On Wednesday, March 9, the Nigerian Senate rejected President Muhammadu Buhari’s request to re-amend the newly signed Electoral Act.
The Senate's daring move could cause a huge political upset for the Buhari administration as some of the president's appointees may have to decide whether to remain in his government or resign to pursue their other political interests.
While signing the electoral bill into law on Friday, February 25, President Buhari called on the National Assembly to amend Section 84 of the Electoral Act which bars political appointees from voting at any convention, congress or primary of any political party.
He argued that the Act was at variance with the constitution.
Section 84(10) of the Act specifically reads:
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“No political appointee at any level shall be a voting delegate or be voted for at the convention or congress of any political party for the purpose of the nomination of candidates for any election.”
The provision further states that where a political party fails to comply with the provisions of this Act in the conduct of its primaries, its candidate for election shall not be included in the election for the particular position in issue.
The political appointees the provision refers to include 43 ministers, special advisers, senior special assistants, special assistants and heads of government agencies holding sensitive positions that make it difficult for open declaration of their ambitions, according to Daily Trust.
Commissioners and other political appointees at the state level are also affected.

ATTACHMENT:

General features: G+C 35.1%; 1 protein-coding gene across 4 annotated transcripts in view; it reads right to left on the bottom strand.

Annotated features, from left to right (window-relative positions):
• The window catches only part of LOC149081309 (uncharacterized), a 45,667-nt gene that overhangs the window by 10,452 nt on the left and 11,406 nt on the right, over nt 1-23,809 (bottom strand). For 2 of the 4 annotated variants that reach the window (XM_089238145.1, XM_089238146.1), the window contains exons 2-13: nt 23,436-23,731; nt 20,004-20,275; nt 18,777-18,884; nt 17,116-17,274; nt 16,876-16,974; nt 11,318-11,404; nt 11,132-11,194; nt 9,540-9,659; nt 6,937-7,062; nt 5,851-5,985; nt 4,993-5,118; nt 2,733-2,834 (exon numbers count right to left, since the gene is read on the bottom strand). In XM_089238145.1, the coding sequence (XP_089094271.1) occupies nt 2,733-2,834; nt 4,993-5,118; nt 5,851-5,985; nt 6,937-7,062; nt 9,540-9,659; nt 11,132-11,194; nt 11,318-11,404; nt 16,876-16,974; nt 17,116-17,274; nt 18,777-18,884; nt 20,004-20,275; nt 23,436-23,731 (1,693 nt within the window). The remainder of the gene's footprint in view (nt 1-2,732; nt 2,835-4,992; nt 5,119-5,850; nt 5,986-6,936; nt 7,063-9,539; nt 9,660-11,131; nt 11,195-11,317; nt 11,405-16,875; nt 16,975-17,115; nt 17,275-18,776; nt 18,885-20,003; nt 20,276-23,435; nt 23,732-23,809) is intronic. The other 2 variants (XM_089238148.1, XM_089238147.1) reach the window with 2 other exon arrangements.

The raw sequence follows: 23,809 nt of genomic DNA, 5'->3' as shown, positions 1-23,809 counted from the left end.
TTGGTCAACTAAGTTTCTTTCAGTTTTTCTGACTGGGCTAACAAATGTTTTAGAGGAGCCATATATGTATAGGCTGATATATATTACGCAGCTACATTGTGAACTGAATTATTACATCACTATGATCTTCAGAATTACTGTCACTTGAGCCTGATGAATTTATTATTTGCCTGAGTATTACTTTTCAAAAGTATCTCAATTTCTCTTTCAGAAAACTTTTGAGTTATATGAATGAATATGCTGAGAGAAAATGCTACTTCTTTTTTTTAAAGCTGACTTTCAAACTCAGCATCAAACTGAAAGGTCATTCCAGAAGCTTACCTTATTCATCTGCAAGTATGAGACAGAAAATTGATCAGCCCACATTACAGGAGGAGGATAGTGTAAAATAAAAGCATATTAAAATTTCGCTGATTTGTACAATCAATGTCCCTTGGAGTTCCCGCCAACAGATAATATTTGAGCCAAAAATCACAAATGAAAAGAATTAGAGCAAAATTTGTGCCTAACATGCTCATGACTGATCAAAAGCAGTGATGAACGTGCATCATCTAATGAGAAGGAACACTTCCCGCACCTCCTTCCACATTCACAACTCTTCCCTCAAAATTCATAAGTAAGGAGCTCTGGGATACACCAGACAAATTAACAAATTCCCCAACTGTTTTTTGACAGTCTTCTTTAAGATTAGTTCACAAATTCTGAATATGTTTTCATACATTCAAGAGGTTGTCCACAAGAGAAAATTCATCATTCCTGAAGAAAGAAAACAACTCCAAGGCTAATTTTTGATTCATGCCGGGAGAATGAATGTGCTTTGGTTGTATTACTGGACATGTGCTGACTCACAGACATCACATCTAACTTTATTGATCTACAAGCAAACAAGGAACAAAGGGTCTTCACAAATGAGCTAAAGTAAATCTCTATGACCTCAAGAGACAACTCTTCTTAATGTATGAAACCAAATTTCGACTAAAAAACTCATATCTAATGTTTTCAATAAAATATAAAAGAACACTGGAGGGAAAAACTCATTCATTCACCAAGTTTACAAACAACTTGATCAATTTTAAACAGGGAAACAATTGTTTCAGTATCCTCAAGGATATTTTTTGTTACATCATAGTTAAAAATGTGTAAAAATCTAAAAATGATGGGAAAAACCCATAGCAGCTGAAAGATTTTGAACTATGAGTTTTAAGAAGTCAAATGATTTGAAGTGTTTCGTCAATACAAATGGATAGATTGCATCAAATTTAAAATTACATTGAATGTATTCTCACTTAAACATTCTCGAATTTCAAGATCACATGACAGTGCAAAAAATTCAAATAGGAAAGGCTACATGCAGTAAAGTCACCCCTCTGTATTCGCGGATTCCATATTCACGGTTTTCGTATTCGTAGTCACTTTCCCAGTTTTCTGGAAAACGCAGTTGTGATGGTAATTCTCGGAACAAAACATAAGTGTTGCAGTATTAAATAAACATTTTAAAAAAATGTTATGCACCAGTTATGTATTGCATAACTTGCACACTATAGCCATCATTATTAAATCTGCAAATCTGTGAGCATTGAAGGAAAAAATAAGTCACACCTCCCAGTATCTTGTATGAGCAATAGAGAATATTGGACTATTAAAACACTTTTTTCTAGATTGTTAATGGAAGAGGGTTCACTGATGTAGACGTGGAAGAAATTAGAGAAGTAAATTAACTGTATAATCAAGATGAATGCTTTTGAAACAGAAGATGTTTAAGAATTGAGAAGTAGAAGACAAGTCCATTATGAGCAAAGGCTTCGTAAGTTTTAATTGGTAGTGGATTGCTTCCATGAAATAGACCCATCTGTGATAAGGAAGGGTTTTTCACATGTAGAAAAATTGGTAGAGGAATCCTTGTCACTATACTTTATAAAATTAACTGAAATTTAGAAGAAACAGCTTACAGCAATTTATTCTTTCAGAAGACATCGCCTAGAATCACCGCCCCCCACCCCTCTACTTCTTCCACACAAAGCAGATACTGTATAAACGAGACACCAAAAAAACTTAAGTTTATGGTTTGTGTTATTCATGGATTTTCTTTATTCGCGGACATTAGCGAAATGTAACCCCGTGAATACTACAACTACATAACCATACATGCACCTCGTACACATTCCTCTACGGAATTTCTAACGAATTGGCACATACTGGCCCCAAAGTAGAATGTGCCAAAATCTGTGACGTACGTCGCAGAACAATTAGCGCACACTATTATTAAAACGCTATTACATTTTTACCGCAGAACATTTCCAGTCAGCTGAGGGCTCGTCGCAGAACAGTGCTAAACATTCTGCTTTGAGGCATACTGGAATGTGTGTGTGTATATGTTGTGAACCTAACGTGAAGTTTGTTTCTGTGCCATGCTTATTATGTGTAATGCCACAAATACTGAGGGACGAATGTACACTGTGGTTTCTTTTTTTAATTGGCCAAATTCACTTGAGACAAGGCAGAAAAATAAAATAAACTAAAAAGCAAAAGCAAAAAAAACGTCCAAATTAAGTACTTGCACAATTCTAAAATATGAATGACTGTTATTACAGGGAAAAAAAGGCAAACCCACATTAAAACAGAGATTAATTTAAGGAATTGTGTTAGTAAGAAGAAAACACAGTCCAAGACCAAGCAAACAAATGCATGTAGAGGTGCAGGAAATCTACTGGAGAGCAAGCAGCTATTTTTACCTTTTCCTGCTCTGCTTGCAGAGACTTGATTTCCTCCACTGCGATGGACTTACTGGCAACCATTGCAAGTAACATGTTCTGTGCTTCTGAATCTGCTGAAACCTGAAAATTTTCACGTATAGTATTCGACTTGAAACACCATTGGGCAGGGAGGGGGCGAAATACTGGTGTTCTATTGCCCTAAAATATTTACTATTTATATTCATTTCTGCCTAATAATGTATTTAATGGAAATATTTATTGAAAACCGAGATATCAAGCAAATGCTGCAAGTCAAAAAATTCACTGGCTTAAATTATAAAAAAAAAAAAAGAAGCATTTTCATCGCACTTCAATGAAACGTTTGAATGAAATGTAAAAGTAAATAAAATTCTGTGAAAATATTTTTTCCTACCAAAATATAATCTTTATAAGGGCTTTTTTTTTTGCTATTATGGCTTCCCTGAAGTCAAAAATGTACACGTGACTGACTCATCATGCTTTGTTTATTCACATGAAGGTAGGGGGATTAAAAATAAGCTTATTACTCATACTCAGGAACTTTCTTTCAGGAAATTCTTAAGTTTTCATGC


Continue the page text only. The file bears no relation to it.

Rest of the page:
Following up with his earlier statement, President Buhari sent an executive bill to the National Assembly to amend the Act.
Senate rejects bill
In an unusual move on Wednesday, the Senate unanimously rejected the president’s amendment proposal. The executive bill failed to pass!
This has put some appointees of the president who are believed to be interested in elective offices in a tight corner.
As things stand, they will not be able to participate in the All Progressives Congress (APC) primaries unless they resign.
- Abubakar Malami, attorney-general of the federation
- Rotimi Amaechi, minister of transportation
- Chris Ngige, minister of labour and employment
- Emeka Nwajiuba, minister of state for education
- Godswill Akpabio, minister of Niger Delta affairs
- Timipre Sylva, minister of state for petroleum resources
- Babatunde Fashola, minister for Works and Housing
- Hadi Sirika, minister of aviation
- Isa Pantami, minister for communications and digital economy
- Sunday Dare; youth and sports development
- Godwin Emefiele, governor, Central Bank of Nigeria (CBN)
Also, Nwajiuba is being projected by the Project Nigeria Group (PNG) for presidency while Ngige recently said he is consulting on running for president.
Akpabio has also received the backing of the Godswill Akpabio Uncommon Transformational Support Organisation (GAUTSO) to contest for president.
The Southern Mandate Group and Chibuike Amaechi Crusaders 2023 also want the transportation minister to succeed President Buhari.
The Works and Housing minister, Babatunde Fashola is also being mentioned as one the contenders for the presidential ticket of the APC.
Similarly, Sirika, Pantami and Dare are being mentioned as the governorship aspirants in Katsina, Gombe, Edo, and Oyo states respectively, Daily Trust stated.
Speaking on the development, Mike Ozekhome (SAN), expressed reservations about the provision.
TheCable quoted him as saying:
“It means that political appointees would be forced to resign their appointment before they can seek for election and become candidates.
“If the National Sssembly is saying that in the amended act, why are they themselves not also resigning as legislators before they seek to contest? Why are you limiting to ministers and commissioners?”
Court bars Senate from re-amending electoral act
Ruling in a suit before it, the court barred the Red Chamber from removing section 84 (12) of the act ahead of the 2023 general elections.
Among the defendants named in the suit were AGF Abubakar Malami, Senate President Ahmad Lawan, Speaker Femi Gbajabiamila, clerk to the National Assembly, Senate leader, House of Representatives leader, and the Independent National Electoral Commission (INEC).